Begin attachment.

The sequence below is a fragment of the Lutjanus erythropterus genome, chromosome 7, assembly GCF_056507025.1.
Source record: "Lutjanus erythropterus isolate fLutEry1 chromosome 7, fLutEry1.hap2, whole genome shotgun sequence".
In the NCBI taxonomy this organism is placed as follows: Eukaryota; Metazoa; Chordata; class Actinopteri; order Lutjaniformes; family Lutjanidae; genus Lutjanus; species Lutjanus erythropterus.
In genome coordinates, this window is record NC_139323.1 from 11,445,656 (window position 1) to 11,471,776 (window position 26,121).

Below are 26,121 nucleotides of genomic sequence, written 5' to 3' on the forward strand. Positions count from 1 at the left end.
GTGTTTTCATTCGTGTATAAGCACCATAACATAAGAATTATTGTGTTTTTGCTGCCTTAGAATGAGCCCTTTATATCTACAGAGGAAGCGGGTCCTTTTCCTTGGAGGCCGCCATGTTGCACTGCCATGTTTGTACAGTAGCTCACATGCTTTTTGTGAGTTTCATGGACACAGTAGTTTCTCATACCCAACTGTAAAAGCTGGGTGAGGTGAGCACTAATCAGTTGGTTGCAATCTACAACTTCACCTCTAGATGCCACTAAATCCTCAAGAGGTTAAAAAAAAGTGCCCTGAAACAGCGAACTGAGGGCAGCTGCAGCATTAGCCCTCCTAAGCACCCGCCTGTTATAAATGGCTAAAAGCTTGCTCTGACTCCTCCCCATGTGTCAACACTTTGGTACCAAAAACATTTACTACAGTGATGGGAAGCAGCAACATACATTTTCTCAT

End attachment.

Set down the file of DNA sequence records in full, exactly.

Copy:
The sequence below is a fragment of the Lutjanus erythropterus genome, chromosome 7, assembly GCF_056507025.1.
Source record: "Lutjanus erythropterus isolate fLutEry1 chromosome 7, fLutEry1.hap2, whole genome shotgun sequence".
In the NCBI taxonomy this organism is placed as follows: Eukaryota; Metazoa; Chordata; class Actinopteri; order Lutjaniformes; family Lutjanidae; genus Lutjanus; species Lutjanus erythropterus.
In genome coordinates, this window is record NC_139323.1 from 11,445,656 (window position 1) to 11,471,776 (window position 26,121).

Below are 26,121 nucleotides of genomic sequence, written 5' to 3' on the forward strand. Positions count from 1 at the left end.
GTGTTTTCATTCGTGTATAAGCACCATAACATAAGAATTATTGTGTTTTTGCTGCCTTAGAATGAGCCCTTTATATCTACAGAGGAAGCGGGTCCTTTTCCTTGGAGGCCGCCATGTTGCACTGCCATGTTTGTACAGTAGCTCACATGCTTTTTGTGAGTTTCATGGACACAGTAGTTTCTCATACCCAACTGTAAAAGCTGGGTGAGGTGAGCACTAATCAGTTGGTTGCAATCTACAACTTCACCTCTAGATGCCACTAAATCCTCAAGAGGTTAAAAAAAAGTGCCCTGAAACAGCGAACTGAGGGCAGCTGCAGCATTAGCCCTCCTAAGCACCCGCCTGTTATAAATGGCTAAAAGCTTGCTCTGACTCCTCCCCATGTGTCAACACTTTGGTACCAAAAACATTTACTACAGTGATGGGAAGCAGCAACATACATTTTCTCAT